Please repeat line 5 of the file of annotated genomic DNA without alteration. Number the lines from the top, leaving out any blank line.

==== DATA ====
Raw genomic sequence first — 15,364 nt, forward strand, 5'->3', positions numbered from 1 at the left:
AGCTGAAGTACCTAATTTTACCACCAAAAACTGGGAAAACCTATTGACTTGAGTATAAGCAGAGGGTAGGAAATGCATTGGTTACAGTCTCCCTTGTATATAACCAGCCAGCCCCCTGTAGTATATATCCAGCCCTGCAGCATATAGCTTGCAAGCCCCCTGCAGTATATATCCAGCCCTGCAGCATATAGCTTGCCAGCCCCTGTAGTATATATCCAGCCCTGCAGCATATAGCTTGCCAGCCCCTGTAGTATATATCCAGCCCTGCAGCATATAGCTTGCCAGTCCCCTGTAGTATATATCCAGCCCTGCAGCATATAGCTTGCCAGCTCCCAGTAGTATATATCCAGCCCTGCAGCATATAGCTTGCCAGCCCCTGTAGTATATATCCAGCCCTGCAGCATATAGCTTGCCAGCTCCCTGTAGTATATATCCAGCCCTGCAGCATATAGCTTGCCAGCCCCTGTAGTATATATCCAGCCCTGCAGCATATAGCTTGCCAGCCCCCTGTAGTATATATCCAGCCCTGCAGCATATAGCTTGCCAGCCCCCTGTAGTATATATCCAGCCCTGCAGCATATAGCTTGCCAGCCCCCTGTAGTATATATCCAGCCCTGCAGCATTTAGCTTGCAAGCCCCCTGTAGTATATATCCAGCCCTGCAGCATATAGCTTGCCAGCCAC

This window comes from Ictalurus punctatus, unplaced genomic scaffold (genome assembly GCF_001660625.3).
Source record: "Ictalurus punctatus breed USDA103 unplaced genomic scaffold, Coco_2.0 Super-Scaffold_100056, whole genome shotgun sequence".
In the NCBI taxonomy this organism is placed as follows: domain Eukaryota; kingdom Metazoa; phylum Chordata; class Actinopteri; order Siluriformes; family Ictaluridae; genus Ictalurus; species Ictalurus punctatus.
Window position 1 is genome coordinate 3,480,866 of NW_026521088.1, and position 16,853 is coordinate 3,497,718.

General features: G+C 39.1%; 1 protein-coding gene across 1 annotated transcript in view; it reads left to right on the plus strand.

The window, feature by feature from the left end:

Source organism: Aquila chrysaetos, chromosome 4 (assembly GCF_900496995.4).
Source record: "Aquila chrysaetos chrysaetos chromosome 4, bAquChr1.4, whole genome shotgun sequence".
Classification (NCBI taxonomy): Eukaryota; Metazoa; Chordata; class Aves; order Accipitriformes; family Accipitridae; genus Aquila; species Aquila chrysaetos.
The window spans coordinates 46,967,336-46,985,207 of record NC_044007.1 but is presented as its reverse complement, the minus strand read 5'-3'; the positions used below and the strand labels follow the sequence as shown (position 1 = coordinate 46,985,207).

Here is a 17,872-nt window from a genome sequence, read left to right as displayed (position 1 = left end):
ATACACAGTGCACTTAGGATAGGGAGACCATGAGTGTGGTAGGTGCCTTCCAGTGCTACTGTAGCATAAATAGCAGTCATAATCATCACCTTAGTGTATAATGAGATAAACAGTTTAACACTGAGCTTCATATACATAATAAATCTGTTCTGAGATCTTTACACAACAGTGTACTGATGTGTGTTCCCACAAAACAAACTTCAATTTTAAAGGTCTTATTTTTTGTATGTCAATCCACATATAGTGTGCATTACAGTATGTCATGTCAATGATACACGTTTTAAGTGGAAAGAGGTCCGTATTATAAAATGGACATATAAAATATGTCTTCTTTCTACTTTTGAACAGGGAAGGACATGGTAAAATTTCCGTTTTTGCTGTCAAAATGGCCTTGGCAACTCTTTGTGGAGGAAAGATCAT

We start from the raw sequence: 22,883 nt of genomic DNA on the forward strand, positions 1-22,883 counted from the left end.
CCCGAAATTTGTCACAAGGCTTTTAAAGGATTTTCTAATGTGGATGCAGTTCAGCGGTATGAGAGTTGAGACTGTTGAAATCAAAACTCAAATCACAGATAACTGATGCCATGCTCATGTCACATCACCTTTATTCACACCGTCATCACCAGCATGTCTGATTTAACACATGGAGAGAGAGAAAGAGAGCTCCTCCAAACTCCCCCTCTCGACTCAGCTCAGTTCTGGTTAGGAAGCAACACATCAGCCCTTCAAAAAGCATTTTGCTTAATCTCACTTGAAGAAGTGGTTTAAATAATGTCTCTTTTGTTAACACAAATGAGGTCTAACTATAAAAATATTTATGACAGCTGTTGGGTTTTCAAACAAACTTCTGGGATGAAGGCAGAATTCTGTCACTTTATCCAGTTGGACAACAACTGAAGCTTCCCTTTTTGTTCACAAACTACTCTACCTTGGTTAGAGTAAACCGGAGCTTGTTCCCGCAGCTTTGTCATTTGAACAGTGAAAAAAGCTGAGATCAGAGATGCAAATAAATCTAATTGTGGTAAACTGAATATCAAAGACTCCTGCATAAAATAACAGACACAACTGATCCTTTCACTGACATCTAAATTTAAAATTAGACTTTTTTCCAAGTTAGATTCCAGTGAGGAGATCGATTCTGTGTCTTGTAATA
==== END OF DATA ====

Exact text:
In the NCBI taxonomy this organism is placed as follows: domain Eukaryota; kingdom Metazoa; phylum Chordata; class Actinopteri; order Siluriformes; family Ictaluridae; genus Ictalurus; species Ictalurus punctatus.